IS A HOME a good investment? We’re talking here about purchasing a place for your own use, rather than as a rental property, though many of the same issues arise.
There are two key factors to consider. First, there’s a question of time horizon. Because of the hefty costs involved in purchasing and especially selling a house, few people would advise buying if you have less than a five-year time horizon—and even that’s arguably too short. Think about it this way: The roundtrip cost to first buy and later sell a home might be 10% or more of a home’s value. To make money on a house, you need enough price appreciation to offset that cost. That’s tough to do over a short holding period, unless you get lucky.
But let’s assume you foresee staying put for a good long time. That brings us to the second issue: Is buying a house a good use of your money? It’s tough to calculate the return on homeownership because there are so many moving parts, including any mortgage debt, the cost to buy and sell, and ongoing expenses like property taxes and maintenance.
Still, as you ponder the return from homeownership, it’s helpful to keep three basic notions in mind. First, as the owner, you benefit from all of a home’s price appreciation, no matter how large your mortgage. That’s the good news. The bad news? The larger your mortgage, the more you’ll pay in mortgage interest. The upshot: A mortgage can leverage a modest down payment into big gains in home equity—but those gains in home equity are often offset by the mortgage’s cost.
Second, homes have historically appreciated slightly faster than inflation. But once homeowners deduct property taxes, maintenance costs and homeowner’s insurance from that price appreciation, they’re often barely breaking even.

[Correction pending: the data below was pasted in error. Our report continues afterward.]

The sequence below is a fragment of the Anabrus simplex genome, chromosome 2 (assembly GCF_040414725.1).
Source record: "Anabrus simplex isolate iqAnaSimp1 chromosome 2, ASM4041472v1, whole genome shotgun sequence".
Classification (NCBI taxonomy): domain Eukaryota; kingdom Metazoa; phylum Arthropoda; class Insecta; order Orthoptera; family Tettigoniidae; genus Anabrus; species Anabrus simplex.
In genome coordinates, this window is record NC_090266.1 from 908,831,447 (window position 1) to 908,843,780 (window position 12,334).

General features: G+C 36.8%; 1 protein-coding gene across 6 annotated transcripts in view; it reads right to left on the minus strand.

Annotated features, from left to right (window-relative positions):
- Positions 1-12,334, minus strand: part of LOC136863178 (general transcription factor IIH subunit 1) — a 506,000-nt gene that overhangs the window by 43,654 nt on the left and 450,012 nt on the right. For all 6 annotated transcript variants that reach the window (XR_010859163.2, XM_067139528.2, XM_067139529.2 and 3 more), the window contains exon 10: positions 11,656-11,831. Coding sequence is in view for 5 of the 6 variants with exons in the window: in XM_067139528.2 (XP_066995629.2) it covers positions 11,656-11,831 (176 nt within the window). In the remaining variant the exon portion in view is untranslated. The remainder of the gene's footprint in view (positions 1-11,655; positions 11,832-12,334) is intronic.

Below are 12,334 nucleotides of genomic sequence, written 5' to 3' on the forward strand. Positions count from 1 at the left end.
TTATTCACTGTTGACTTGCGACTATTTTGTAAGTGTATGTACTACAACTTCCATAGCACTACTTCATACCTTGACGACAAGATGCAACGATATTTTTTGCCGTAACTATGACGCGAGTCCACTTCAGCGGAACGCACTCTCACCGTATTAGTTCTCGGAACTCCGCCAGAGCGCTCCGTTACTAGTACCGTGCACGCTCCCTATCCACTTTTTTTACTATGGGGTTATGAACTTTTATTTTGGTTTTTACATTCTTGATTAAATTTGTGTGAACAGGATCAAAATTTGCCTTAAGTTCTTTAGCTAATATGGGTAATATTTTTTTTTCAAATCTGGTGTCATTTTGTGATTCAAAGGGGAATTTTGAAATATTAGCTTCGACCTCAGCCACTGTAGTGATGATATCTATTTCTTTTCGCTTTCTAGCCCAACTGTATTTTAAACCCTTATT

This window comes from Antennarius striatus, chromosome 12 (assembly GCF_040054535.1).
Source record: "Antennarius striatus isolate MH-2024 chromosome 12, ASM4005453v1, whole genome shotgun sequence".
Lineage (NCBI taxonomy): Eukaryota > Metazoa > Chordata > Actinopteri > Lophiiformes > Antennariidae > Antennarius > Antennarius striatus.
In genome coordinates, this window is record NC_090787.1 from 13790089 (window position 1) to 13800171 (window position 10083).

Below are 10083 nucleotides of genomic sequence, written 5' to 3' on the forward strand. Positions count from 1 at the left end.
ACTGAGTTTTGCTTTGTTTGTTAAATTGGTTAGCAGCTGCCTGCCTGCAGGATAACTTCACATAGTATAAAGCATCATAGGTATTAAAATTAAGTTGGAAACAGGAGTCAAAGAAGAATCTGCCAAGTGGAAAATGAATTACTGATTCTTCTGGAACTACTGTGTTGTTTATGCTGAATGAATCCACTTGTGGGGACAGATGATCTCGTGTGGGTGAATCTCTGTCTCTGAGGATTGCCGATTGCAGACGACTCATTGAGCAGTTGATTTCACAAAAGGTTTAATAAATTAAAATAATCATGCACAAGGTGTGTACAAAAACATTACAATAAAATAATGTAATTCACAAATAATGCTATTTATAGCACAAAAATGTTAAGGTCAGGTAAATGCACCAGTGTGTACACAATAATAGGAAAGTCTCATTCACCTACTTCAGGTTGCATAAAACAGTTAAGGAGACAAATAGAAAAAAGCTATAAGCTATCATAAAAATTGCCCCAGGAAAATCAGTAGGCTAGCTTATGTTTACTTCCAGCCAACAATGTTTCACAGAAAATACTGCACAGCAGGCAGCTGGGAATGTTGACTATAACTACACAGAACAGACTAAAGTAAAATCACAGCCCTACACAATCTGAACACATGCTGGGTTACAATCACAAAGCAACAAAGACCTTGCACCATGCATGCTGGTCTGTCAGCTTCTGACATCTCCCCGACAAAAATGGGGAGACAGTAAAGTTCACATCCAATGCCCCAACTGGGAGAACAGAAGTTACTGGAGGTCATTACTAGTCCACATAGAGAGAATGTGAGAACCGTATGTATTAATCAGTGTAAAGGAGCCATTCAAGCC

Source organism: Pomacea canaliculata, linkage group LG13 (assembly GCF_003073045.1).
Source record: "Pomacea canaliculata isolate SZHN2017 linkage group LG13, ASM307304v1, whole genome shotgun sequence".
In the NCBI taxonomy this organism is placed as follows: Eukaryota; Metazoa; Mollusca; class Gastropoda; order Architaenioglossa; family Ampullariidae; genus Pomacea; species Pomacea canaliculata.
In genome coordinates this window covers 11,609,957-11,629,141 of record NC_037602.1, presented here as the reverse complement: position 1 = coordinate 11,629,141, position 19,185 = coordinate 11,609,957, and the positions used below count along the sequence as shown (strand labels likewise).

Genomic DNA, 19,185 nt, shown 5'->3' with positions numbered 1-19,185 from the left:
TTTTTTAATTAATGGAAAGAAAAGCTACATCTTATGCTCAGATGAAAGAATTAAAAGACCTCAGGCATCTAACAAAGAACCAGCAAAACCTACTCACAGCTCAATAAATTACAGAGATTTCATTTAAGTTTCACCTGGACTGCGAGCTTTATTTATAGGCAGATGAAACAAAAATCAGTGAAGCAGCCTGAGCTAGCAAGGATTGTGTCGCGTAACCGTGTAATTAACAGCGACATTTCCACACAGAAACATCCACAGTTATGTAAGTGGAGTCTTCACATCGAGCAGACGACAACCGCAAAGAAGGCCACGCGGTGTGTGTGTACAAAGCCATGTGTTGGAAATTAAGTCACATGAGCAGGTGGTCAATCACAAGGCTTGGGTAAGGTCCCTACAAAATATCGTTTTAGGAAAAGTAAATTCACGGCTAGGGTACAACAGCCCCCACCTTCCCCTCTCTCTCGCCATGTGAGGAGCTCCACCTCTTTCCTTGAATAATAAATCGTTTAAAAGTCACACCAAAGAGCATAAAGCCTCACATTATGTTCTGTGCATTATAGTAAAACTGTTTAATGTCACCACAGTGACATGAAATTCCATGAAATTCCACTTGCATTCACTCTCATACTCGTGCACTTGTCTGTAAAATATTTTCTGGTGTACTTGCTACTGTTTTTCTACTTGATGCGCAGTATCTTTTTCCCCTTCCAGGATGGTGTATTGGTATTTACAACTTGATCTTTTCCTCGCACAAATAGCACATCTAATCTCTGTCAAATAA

Third, the one sure gain from homeownership is the ability to live in the place. This is what economists call “imputed rent.” Moreover, the value of this imputed rent typically goes up every year, and yet homeowners don’t face the regular rent increases imposed by landlords on their tenants.
Where does that leave us? Home price appreciation—even when leveraged by mortgage debt—often proves to be disappointing, once you figure in all the costs involved. But owning a home still has two key advantages. First, you lock in your housing costs, rather than facing endless rent increases. Second, a mortgage is a form of forced savings, as you’re compelled to pay down a huge loan over 15 or 30 years. Thanks to those two benefits, real estate has proven to be a winner for many American families—provided they own their home for a good long time.
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